Help an individual. Then help another. And another. Do it for free, at first. Forget what your feelings are telling you — this will prove to you how much you have to offer.
Brennan Dunn, creator of Double Your Freelancing Rate
I looked at questions people were asking me, and responded to them in a public setting (at first, in an ebook).
The expert problem keeps many would-be creators from creating stuff that can genuinely help people. I think a lot of us assume we need to be absolute experts (whatever that might mean), but really you just need to know more than the person you’re selling to. Look at what clients, bosses, peers, or others have asked you in the past about. If you’ve been asked questions, it’s because the asker presumes you hold some degree of expertise.
Sean Fiorrito, creator of Sketching with CSS
Well, first of all you do need some sort of expertise or skill, but the bar is not set at being the very best in your field. You just have to be better than the people you are teaching. Just be sure to pick the right students. 🙂
For example, in my book Sketching with CSS I teach web designers how to code. I’m a developer. I’m not the best developer in the entire world, but I’m clearly more skilled than my students who don’t really code at all.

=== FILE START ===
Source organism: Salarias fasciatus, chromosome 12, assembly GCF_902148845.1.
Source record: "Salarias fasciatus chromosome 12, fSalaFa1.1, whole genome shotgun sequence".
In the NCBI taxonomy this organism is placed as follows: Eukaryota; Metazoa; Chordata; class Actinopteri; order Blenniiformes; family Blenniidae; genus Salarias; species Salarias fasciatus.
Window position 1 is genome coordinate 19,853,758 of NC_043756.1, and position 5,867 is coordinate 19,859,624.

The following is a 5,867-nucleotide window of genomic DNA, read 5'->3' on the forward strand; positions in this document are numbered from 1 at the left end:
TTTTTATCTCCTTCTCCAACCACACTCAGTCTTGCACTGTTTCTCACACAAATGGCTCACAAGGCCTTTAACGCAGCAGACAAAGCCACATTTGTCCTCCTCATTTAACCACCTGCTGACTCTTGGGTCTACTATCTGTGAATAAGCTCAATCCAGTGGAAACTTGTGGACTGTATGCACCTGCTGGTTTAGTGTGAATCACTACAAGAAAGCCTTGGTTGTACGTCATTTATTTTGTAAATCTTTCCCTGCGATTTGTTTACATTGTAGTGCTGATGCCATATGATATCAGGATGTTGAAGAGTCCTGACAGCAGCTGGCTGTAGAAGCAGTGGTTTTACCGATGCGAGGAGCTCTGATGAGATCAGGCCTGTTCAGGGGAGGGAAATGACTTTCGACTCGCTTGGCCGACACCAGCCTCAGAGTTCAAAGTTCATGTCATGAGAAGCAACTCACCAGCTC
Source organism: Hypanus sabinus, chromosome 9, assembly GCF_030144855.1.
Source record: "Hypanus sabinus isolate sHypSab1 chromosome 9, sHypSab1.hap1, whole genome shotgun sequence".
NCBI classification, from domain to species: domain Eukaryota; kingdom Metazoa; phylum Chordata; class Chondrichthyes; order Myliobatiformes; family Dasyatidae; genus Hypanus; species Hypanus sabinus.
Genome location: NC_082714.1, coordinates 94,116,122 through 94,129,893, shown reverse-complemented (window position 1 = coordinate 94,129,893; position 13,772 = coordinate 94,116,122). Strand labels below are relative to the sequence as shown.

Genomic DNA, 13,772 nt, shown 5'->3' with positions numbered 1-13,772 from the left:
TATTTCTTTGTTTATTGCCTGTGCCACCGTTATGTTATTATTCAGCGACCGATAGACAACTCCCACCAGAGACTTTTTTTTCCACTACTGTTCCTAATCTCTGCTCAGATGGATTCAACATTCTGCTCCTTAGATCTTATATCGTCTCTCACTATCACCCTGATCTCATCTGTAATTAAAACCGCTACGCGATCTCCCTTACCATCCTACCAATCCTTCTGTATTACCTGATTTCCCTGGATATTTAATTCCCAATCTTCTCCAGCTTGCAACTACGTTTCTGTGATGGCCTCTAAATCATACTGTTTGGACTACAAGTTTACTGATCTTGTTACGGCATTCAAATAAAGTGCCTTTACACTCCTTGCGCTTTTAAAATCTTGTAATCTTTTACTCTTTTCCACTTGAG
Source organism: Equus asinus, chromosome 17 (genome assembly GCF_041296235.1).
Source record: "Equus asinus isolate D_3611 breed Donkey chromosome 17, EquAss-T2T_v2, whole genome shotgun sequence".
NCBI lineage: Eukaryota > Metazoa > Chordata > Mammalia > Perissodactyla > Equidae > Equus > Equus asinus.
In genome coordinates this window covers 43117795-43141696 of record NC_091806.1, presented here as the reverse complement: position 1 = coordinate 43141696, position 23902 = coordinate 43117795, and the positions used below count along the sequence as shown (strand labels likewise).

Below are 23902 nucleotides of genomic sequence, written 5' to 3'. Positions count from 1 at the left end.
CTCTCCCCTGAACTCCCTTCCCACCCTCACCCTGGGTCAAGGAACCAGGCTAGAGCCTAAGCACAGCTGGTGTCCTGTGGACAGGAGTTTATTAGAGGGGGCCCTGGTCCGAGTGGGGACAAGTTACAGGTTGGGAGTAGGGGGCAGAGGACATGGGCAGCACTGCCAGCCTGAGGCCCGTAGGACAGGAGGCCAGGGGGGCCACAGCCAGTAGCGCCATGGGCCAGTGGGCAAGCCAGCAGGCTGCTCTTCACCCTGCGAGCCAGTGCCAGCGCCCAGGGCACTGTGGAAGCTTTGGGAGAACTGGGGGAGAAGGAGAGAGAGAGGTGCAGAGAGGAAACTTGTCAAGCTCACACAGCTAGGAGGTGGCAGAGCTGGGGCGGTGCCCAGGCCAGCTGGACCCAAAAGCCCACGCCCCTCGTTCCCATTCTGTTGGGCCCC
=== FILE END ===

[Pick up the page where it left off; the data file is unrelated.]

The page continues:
Ruben Gamez, creator of Bidsketch
I started by doing enough research (literally hours) to ensure there was enough demand for a product. The next thing was to create small tests to see if my assumptions were right. For example, my research told me there were keywords I could probably get search traffic for, so I wrote a couple of posts to see if that was true (and it was). Next, was putting up a landing page to see if people were interested enough to give their email address. I kept iterating like this while making progress towards building a product in the process.
Getting frequent feedback from the right audience can save a lot of time in the long run.
Josh Pigford, creator of Baremetrics
The problem I see more often than not is people want to research things in to the ground. They get involved in startup communities, they go to meetups, they try to teach themselves simply by talking to people and reading articles…but it doesn’t work that way.